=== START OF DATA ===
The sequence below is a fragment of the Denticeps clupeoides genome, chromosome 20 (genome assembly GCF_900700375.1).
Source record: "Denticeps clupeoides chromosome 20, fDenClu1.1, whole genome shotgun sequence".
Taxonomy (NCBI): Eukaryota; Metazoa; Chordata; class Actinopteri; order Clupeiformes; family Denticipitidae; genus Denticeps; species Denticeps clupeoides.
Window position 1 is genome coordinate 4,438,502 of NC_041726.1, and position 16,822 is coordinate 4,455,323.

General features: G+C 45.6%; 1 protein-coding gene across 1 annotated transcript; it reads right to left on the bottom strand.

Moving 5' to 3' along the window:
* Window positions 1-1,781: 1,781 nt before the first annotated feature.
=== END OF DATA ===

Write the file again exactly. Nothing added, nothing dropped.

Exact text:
The sequence below is a fragment of the Denticeps clupeoides genome, chromosome 20 (genome assembly GCF_900700375.1).
Source record: "Denticeps clupeoides chromosome 20, fDenClu1.1, whole genome shotgun sequence".
Taxonomy (NCBI): Eukaryota; Metazoa; Chordata; class Actinopteri; order Clupeiformes; family Denticipitidae; genus Denticeps; species Denticeps clupeoides.
Window position 1 is genome coordinate 4,438,502 of NC_041726.1, and position 16,822 is coordinate 4,455,323.

General features: G+C 45.6%; 1 protein-coding gene across 1 annotated transcript; it reads right to left on the bottom strand.

Moving 5' to 3' along the window:
* Window positions 1-1,781: 1,781 nt before the first annotated feature.